Project description:Our earlier studies have shown that channel activity of Kir2 subfamily of inward rectifiers is strongly suppressed by the elevation of cellular cholesterol. The goal of this study is to determine whether cholesterol suppresses Kir channels directly. To achieve this goal, purified prokaryotic Kir (KirBac1.1) channels were incorporated into liposomes of defined lipid composition, and channel activity was assayed by (86)Rb(+) uptake. Our results show that (86)Rb(+) flux through KirBac1.1 is strongly inhibited by cholesterol. Incorporation of 5% (mass cholesterol/phospholipid) cholesterol into the liposome suppresses (86)Rb(+) flux by >50%, and activity is completely inhibited at 12-15%. However, epicholesterol, a stereoisomer of cholesterol with similar physical properties, has significantly less effect on KirBac-mediated (86)Rb(+) uptake than cholesterol. Furthermore, analysis of multiple sterols suggests that cholesterol-induced inhibition of KirBac1.1 channels is mediated by specific interactions rather than by changes in the physical properties of the lipid bilayer. In contrast to the inhibition of KirBac1.1 activity, cholesterol had no effect on the activity of reconstituted KscA channels (at up to 250 microg/mg of phospholipid). Taken together, these observations demonstrate that cholesterol suppresses Kir channels in a pure protein-lipid environment and suggest that the interaction is direct and specific.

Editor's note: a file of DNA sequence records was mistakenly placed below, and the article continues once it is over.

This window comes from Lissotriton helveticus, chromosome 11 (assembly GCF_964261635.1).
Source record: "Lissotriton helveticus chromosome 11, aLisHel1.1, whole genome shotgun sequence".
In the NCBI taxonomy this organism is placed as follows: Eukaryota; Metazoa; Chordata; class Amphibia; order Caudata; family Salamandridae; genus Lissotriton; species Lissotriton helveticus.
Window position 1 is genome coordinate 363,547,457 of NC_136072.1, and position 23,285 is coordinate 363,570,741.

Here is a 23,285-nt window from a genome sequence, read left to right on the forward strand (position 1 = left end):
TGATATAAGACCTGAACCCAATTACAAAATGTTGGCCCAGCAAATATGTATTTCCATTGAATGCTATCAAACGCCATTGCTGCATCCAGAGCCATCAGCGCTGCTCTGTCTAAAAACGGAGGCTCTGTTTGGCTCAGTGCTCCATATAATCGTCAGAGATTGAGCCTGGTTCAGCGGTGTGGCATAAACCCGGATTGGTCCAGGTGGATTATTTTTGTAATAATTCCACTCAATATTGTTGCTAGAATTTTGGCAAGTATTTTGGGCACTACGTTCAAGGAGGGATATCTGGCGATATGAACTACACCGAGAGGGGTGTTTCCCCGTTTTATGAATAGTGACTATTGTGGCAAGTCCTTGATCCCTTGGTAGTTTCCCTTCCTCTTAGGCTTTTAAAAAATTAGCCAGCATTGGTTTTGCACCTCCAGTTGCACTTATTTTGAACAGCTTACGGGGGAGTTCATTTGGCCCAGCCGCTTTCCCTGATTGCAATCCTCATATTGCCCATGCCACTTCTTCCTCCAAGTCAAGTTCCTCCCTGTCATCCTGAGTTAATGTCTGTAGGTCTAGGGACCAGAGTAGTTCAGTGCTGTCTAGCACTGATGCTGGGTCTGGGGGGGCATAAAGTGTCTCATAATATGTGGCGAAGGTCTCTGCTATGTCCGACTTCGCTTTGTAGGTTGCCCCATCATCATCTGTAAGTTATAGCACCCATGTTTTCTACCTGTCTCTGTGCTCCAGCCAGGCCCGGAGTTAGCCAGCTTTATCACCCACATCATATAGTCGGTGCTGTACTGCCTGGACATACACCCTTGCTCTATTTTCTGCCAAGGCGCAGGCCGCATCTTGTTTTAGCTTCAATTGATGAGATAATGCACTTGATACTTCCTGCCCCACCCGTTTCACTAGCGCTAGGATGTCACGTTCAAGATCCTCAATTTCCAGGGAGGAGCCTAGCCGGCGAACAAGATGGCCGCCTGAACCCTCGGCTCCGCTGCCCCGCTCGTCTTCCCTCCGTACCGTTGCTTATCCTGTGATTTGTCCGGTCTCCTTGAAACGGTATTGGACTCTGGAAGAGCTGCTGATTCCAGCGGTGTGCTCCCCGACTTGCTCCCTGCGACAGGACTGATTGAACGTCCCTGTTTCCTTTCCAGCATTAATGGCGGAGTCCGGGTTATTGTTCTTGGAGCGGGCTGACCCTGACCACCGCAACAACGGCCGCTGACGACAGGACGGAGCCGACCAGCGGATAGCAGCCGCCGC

Project description:KirBac channels are prokaryotic homologs of mammalian inwardly rectifying (Kir) potassium channels, and recent crystal structures of both Kir and KirBac channels have provided major insight into their unique structural architecture. However, all of the available structures are closed at the helix bundle crossing, and therefore the structural mechanisms that control opening of their primary activation gate remain unknown. In this study, we engineered the inner pore-lining helix (TM2) of KirBac3.1 to trap the bundle crossing in an apparently open conformation and determined the crystal structure of this mutant channel to 3.05 Å resolution. Contrary to previous speculation, this new structure suggests a mechanistic model in which rotational 'twist' of the cytoplasmic domain is coupled to opening of the bundle-crossing gate through a network of inter- and intrasubunit interactions that involve the TM2 C-linker, slide helix, G-loop and the CD loop.